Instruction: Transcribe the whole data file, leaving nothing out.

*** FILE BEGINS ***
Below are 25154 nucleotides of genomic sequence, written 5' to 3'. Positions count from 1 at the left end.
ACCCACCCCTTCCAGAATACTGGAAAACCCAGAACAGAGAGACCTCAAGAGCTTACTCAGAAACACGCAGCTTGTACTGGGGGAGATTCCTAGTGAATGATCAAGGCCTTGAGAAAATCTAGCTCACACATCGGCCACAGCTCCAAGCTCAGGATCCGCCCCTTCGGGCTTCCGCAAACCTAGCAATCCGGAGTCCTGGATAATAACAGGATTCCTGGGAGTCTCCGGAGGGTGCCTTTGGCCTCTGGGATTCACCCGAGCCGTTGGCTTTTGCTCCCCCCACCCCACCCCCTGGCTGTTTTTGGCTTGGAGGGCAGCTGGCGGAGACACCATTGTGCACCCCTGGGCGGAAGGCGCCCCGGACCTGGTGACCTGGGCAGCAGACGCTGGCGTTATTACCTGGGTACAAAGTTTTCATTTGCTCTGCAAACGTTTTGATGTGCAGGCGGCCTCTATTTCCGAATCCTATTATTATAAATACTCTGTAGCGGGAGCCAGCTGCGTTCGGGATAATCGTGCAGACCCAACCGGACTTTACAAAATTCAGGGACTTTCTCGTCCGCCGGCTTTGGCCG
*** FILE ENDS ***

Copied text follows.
Below are 25154 nucleotides of genomic sequence, written 5' to 3'. Positions count from 1 at the left end.
ACCCACCCCTTCCAGAATACTGGAAAACCCAGAACAGAGAGACCTCAAGAGCTTACTCAGAAACACGCAGCTTGTACTGGGGGAGATTCCTAGTGAATGATCAAGGCCTTGAGAAAATCTAGCTCACACATCGGCCACAGCTCCAAGCTCAGGATCCGCCCCTTCGGGCTTCCGCAAACCTAGCAATCCGGAGTCCTGGATAATAACAGGATTCCTGGGAGTCTCCGGAGGGTGCCTTTGGCCTCTGGGATTCACCCGAGCCGTTGGCTTTTGCTCCCCCCACCCCACCCCCTGGCTGTTTTTGGCTTGGAGGGCAGCTGGCGGAGACACCATTGTGCACCCCTGGGCGGAAGGCGCCCCGGACCTGGTGACCTGGGCAGCAGACGCTGGCGTTATTACCTGGGTACAAAGTTTTCATTTGCTCTGCAAACGTTTTGATGTGCAGGCGGCCTCTATTTCCGAATCCTATTATTATAAATACTCTGTAGCGGGAGCCAGCTGCGTTCGGGATAATCGTGCAGACCCAACCGGACTTTACAAAATTCAGGGACTTTCTCGTCCGCCGGCTTTGGCCG